Non-Negotiable Principles: Congressional Action Regarding Puerto Rico

Non-Negotiable Principles: Congressional Action Regarding Puerto Rico

Published on May 19, 2016 / Leer en español

Center for a New Economy

The Center for a New Economy (“CNE”) has analyzed Puerto Rico’s economic and fiscal situation for more than a decade. During that period, we have carefully surveyed and considered the socioeconomic context and the rapidly deteriorating financial position of the island, and attempted to address some of the most pressing problems. Through the publication of a series of research papers and policy briefs, we have proposed thoughtful and actionable recommendations to multiple stakeholders, both within and beyond Puerto Rico. More recently, given the severity of the current situation and recognizing the complicated political scenario, we have engaged in advocacy and outreach efforts in Washington, D.C. to educate members of Congress and their staff, and the executive branch, about the need for comprehensive federal action on this issue.

As the situation in Puerto Rico and Washington D.C. reaches a critical point, we are asserting the following non-negotiable principles as CNE’s benchmarks for evaluating any new proposals regarding federal oversight of Puerto Rico’s finances and the process for restructuring and addressing its unsustainable public debt burden.

  1. Any federal oversight has to respect Puerto Rican political institutions and processes. Anything less would be both demeaning to Puerto Ricans and unworthy of the United States. Turning back the clock to the colonial policies of the Foraker Act of 1900 is simply unacceptable.
  2. The ultimate responsibility and decision-making authority regarding taxation and public expenditures must rest with Puerto Rico’s democratically elected officials, who should be transparent and held publicly accountable to their constituents. This is a fundamental principle of democratic governance that should not be sacrificed for political expediency or to appease fringe or special interest groups in the United States.
  3. Any proposal to restructure Puerto Rico’s debt must treat both creditors and debtors fairly and equitably and provide, ex ante, a clear and feasible path for actually delivering meaningful debt relief. In specific, no additional requirements/certifications/votes by an Oversight Board should be required to proceed to a court supervised debt restructuring process after a good faith attempt to reach a negotiated solution has failed.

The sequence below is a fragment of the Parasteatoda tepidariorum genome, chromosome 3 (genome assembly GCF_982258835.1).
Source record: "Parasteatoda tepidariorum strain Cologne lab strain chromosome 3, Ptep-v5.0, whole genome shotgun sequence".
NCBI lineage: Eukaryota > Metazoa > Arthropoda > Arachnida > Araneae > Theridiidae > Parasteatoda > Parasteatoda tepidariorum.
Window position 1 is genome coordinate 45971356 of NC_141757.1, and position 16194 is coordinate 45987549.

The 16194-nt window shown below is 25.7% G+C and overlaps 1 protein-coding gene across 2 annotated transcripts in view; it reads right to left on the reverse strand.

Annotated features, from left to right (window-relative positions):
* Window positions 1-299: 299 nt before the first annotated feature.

4. No classes of Puerto Rico debt should be excluded from the restructuring process. Setting up a two-track process, one for certain creditors, such as GO debt and COFINA bonds, and another for every other class of claims, would be extremely complicated to administer in the best case and probably unworkable in the worst. When it comes to restructuring, clarity is always better than uncertainty.
  5. New economic growth opportunities will not materialize by themselves even after the implementation of a comprehensive debt restructuring. Therefore, a (U.S. House/Senate) economic growth task force for Puerto Rico should collaborate with knowledgeable stakeholder groups in Puerto Rico to develop a long-term economic growth strategy. The design of such a collaborative comprehensive strategy should include short-term measures to spark new investment activity, and medium-term proposals that help rebuild economic institutions, strengthen public governance, and identify strategic bets in particular sectors of the Puerto Rican economy.
  6. Finally, if Congress is unwilling or unable to act, then it should expressly allow Puerto Rico to legislate its own legal framework to restructure its debt. Delaying a necessary restructuring of Puerto Rico’s debt will only lead to the destruction of bondholder value and lower recovery levels. Furthermore, going ahead with an untested and potentially disorderly legal process, with numerous creditor lawsuits and years of scorched-earth litigation, would further depress the local economy, increase restructuring costs, and make long-term recovery harder to achieve.